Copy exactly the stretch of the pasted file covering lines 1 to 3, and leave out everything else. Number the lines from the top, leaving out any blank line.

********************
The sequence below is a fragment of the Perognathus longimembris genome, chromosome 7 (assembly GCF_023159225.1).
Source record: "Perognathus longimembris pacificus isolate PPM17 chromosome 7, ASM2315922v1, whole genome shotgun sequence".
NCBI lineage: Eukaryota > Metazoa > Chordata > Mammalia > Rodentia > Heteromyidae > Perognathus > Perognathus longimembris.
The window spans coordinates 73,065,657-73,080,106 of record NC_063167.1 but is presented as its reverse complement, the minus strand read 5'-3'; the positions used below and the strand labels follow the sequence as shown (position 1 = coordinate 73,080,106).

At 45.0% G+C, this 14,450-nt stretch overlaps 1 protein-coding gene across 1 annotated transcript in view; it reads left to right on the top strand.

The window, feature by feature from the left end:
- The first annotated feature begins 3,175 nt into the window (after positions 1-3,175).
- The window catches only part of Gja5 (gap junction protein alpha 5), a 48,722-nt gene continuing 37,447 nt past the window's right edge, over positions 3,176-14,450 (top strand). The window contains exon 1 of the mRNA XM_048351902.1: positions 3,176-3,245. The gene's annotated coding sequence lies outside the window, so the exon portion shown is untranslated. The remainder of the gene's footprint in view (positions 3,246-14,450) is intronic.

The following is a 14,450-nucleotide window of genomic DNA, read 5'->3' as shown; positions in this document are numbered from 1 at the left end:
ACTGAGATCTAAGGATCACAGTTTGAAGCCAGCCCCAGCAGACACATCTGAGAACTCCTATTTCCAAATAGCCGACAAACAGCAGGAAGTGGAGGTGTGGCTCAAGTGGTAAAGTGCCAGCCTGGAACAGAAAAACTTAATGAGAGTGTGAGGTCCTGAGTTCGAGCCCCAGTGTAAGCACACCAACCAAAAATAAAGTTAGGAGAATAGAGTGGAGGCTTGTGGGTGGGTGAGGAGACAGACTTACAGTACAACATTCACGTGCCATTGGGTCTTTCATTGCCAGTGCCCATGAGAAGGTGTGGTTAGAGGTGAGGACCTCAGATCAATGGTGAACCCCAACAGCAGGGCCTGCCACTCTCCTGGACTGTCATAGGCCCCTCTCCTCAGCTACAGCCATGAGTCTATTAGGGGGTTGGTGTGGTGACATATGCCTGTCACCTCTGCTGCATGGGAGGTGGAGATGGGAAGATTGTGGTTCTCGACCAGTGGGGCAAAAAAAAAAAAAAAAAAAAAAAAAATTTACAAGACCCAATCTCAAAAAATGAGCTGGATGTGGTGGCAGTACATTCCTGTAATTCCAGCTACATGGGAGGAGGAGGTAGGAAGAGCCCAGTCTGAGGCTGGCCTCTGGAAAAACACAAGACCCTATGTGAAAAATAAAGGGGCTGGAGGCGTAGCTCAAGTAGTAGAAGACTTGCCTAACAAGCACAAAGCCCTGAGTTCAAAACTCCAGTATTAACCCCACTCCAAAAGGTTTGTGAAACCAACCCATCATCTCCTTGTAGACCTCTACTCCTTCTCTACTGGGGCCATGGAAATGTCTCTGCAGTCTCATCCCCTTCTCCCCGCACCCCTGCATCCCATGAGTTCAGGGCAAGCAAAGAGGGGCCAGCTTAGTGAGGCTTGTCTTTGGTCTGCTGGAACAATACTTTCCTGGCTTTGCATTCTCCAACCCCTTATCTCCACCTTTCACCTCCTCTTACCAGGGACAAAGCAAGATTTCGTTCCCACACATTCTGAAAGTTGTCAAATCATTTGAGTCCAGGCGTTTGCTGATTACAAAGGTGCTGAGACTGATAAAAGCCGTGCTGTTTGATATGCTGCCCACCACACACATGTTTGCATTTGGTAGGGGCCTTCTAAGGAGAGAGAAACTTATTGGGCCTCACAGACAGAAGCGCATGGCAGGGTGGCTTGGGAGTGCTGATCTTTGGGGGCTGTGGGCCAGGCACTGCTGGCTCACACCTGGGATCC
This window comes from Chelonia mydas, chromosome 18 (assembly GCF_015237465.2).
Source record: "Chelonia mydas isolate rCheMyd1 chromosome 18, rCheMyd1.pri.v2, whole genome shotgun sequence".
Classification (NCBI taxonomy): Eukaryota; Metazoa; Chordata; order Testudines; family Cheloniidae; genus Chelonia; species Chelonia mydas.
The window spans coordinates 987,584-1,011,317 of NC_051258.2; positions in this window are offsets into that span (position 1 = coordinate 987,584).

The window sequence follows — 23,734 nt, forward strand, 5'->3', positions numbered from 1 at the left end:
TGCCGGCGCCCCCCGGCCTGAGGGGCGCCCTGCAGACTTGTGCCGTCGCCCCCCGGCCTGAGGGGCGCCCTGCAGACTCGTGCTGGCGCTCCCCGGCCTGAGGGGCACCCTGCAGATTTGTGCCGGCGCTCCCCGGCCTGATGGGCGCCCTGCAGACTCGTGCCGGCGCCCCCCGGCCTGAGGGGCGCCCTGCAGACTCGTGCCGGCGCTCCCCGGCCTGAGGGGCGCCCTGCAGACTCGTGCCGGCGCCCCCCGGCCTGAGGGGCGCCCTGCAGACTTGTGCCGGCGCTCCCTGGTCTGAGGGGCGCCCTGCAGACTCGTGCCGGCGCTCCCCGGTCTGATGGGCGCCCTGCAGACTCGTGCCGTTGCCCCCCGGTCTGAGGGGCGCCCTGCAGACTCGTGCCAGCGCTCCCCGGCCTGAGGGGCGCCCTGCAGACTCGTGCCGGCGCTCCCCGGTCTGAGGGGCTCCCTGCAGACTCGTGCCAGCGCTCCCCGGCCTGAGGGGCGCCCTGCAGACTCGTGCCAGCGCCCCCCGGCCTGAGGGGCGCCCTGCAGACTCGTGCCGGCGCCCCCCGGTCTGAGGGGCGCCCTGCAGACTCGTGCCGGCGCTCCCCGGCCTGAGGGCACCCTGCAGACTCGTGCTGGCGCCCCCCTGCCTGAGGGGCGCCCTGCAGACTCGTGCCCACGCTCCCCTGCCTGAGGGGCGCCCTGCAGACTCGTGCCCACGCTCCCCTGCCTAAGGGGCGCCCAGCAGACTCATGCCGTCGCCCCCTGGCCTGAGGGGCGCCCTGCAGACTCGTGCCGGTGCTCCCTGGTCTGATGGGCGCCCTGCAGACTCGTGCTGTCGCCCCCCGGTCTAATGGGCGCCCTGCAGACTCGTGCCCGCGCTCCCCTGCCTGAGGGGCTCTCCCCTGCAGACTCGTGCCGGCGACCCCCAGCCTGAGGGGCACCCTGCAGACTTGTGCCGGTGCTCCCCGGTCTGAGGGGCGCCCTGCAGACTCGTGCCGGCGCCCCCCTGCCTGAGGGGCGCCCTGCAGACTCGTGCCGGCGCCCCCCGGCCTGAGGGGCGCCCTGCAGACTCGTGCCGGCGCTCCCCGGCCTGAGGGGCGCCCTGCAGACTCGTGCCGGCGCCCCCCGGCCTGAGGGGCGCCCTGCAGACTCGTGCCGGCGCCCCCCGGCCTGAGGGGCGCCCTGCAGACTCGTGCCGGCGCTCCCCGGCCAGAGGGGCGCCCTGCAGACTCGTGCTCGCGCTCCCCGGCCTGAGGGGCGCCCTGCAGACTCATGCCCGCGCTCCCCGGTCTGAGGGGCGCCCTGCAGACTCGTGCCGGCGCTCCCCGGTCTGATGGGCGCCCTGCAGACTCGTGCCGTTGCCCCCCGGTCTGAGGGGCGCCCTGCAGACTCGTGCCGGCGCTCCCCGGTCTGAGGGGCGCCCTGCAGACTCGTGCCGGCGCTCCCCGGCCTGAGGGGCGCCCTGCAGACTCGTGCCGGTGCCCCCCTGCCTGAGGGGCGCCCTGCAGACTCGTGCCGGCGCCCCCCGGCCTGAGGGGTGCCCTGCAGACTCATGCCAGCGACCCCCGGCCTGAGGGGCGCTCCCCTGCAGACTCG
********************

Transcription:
The sequence below is a fragment of the Perognathus longimembris genome, chromosome 7 (assembly GCF_023159225.1).
Source record: "Perognathus longimembris pacificus isolate PPM17 chromosome 7, ASM2315922v1, whole genome shotgun sequence".
NCBI lineage: Eukaryota > Metazoa > Chordata > Mammalia > Rodentia > Heteromyidae > Perognathus > Perognathus longimembris.